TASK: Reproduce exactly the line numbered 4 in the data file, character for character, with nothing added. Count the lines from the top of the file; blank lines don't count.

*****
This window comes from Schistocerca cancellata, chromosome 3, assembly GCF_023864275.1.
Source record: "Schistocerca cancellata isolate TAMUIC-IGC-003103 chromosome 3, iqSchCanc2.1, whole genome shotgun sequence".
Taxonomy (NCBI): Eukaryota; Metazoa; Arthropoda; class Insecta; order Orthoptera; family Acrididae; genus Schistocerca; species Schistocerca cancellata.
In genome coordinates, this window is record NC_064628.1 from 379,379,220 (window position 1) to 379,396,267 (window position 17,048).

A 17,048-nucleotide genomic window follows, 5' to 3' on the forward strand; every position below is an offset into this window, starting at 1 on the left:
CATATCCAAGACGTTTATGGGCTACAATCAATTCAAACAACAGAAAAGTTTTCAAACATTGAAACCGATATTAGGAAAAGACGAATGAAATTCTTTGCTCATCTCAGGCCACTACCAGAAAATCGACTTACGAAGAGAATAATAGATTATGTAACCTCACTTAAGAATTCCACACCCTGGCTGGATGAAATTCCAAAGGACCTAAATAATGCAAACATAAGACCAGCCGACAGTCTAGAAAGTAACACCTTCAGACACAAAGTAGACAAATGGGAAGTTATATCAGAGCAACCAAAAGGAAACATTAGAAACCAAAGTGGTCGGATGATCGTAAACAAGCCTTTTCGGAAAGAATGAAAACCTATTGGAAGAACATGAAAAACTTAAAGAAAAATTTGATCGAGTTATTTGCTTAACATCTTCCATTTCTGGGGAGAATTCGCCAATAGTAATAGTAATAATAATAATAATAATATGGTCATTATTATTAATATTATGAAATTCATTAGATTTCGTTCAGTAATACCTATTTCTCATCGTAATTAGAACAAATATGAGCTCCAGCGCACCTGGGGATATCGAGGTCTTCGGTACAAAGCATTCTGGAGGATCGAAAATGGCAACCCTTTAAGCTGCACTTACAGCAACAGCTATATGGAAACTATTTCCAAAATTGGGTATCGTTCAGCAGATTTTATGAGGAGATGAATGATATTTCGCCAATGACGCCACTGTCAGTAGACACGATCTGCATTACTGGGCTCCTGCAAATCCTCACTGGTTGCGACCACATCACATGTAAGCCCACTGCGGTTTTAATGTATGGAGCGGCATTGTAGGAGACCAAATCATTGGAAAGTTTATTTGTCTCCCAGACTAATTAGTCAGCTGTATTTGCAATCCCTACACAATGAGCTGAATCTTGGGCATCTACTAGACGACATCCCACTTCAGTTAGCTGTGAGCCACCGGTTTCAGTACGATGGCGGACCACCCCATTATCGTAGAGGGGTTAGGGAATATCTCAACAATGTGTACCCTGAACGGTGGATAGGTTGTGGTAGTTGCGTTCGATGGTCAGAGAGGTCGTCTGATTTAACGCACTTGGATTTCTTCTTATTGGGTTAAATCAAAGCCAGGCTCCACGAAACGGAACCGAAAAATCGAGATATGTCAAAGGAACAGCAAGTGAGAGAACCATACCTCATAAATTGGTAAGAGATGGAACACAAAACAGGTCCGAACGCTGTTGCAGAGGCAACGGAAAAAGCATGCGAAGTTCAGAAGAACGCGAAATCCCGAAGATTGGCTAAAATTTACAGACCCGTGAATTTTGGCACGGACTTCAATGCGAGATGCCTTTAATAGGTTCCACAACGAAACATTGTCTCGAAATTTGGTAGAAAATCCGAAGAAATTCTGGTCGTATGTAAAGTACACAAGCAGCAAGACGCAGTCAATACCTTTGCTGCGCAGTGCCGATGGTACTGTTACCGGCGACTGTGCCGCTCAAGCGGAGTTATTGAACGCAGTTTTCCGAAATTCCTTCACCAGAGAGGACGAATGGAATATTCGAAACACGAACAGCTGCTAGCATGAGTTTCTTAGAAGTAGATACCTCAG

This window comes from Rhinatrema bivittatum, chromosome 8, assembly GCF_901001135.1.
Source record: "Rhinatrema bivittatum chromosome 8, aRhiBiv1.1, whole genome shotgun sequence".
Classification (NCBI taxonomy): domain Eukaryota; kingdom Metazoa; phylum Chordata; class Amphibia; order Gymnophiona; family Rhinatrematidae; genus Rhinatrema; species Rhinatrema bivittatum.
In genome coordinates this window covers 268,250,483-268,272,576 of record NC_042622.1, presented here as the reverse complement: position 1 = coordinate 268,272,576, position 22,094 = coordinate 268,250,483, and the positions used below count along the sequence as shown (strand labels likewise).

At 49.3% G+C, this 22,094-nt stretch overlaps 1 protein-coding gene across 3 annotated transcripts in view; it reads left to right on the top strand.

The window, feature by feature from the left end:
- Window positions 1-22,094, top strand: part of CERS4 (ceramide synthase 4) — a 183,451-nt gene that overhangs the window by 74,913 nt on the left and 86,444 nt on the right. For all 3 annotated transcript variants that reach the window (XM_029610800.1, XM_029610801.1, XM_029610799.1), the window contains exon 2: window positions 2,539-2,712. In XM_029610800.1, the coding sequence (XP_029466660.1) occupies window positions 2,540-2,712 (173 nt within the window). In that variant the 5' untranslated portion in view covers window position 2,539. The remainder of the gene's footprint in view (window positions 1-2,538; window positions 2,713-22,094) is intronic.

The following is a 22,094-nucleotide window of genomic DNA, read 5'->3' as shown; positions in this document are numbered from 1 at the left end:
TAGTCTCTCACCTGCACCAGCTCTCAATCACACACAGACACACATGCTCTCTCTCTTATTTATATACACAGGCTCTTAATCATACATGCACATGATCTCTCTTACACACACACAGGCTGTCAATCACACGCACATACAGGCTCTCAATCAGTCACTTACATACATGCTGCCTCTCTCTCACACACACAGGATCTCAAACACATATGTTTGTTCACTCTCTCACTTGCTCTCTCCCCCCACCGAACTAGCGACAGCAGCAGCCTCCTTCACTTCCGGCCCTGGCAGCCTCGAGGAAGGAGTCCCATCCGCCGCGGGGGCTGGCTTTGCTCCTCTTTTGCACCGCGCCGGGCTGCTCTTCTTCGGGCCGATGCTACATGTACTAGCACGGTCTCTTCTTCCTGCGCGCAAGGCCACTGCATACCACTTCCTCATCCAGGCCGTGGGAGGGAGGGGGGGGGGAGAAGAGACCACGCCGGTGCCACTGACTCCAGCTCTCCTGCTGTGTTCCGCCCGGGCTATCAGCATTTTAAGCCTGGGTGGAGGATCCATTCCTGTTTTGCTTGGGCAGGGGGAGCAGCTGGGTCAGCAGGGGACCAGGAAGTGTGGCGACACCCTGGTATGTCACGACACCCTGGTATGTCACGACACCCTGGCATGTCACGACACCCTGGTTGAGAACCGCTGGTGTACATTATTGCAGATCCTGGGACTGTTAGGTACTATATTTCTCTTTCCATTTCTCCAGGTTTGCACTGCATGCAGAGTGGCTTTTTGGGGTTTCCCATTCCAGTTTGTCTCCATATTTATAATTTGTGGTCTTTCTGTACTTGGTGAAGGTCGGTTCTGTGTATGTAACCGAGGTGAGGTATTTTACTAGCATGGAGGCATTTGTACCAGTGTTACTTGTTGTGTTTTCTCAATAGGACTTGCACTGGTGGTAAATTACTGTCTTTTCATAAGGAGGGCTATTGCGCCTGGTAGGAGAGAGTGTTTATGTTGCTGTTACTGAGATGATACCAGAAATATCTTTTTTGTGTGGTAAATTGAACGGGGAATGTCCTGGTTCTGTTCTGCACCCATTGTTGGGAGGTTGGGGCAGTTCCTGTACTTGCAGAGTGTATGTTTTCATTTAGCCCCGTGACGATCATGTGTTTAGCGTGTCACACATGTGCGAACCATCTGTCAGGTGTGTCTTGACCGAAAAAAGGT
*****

In genome coordinates, this window is record NC_064628.1 from 379,379,220 (window position 1) to 379,396,267 (window position 17,048).